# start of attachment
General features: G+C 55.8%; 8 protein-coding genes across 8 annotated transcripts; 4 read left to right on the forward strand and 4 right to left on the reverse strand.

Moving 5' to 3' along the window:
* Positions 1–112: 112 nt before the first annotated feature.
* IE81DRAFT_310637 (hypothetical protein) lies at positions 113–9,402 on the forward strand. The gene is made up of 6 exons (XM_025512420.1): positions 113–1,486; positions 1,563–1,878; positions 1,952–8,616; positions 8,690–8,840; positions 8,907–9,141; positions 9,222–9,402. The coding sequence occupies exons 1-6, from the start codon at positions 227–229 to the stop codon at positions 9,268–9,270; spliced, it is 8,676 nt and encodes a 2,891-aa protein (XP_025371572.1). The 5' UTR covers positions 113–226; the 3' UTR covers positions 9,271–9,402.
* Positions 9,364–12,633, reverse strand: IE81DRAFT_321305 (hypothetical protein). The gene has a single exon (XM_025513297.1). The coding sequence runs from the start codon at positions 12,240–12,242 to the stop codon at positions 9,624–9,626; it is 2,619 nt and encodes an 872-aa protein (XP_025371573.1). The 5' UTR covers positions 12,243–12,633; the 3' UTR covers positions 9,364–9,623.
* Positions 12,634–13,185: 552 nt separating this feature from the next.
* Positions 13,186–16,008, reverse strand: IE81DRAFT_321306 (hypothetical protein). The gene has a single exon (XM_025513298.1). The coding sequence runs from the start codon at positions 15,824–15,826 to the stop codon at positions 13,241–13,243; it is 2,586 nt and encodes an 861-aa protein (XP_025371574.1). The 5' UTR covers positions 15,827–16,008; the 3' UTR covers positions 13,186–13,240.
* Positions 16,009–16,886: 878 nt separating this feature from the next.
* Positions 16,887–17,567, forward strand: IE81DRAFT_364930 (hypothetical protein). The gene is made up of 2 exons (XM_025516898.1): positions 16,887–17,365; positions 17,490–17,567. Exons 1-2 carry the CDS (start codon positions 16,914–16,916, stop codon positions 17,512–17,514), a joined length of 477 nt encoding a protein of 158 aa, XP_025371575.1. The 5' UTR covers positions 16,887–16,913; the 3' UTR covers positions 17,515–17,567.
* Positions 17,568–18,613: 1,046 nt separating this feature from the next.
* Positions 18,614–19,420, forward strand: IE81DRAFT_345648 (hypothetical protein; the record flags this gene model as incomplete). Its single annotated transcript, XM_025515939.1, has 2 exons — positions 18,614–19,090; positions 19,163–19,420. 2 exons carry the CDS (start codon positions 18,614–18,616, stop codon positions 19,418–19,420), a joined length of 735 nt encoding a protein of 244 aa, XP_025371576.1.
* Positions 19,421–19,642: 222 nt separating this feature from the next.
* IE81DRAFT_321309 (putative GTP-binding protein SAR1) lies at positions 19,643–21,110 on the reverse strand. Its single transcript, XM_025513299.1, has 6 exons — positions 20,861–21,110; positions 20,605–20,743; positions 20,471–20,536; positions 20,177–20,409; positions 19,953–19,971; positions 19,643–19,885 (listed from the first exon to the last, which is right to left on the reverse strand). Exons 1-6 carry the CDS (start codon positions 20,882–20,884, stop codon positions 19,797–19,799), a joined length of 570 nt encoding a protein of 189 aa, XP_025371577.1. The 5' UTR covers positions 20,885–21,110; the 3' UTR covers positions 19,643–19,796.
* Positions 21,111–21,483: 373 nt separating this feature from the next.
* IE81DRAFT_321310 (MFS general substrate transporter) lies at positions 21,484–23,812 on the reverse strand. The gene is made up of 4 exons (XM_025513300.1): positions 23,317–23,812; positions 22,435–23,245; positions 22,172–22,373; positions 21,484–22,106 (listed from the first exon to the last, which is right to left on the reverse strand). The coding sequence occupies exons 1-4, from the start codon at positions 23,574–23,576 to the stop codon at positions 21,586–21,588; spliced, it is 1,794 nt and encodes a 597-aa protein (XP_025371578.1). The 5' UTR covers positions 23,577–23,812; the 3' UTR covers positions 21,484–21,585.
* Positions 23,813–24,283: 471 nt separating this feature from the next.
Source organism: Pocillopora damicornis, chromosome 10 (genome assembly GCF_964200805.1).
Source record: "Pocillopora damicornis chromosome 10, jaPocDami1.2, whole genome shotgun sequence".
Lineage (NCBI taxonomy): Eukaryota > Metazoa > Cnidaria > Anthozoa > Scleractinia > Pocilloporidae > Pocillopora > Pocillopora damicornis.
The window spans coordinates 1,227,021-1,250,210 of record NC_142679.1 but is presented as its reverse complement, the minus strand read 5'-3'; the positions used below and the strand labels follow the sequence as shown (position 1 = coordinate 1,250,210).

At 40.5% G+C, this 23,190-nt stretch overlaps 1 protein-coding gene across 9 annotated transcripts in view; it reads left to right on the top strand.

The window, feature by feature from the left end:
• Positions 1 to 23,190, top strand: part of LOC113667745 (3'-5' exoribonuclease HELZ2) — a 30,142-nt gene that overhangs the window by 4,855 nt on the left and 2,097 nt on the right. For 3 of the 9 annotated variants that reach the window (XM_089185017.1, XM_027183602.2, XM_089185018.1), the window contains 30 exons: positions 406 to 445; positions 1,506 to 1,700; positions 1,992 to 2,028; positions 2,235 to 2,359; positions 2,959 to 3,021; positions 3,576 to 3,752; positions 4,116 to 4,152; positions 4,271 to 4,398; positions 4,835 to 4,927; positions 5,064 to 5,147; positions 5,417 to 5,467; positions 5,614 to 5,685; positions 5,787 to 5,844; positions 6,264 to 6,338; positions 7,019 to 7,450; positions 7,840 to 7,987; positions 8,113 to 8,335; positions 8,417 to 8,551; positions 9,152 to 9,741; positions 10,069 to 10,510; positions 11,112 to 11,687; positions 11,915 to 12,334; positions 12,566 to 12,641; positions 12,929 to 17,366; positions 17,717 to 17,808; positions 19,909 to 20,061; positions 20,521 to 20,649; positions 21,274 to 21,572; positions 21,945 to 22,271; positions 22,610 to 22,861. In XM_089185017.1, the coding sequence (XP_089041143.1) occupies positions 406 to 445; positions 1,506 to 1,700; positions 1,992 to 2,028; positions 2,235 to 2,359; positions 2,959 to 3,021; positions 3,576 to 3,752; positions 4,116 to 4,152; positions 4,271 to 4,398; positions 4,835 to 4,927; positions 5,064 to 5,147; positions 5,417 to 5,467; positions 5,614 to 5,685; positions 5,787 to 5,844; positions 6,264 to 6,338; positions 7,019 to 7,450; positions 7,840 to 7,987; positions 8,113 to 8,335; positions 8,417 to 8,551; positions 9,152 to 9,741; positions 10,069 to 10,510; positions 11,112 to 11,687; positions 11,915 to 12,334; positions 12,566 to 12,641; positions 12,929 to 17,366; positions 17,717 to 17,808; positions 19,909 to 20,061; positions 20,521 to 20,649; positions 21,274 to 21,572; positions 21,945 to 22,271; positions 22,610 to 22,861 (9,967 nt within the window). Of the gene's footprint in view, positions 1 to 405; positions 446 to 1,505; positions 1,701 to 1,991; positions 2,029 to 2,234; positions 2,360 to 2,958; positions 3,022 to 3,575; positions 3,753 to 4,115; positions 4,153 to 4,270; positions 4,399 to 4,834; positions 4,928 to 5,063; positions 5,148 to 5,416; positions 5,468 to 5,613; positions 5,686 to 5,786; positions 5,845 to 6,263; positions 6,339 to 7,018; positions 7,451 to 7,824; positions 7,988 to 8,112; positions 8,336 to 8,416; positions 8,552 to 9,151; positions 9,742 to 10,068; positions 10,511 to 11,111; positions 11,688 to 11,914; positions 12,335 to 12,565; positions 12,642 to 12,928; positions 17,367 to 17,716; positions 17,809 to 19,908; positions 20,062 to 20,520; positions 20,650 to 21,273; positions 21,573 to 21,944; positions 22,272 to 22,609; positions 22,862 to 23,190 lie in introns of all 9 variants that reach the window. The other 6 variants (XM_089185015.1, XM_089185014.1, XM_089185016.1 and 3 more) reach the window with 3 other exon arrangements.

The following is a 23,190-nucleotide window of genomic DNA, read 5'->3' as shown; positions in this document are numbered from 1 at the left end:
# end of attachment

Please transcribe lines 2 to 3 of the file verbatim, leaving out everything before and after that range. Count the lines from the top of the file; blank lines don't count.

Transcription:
Moving 5' to 3' along the window:
* Positions 1–112: 112 nt before the first annotated feature.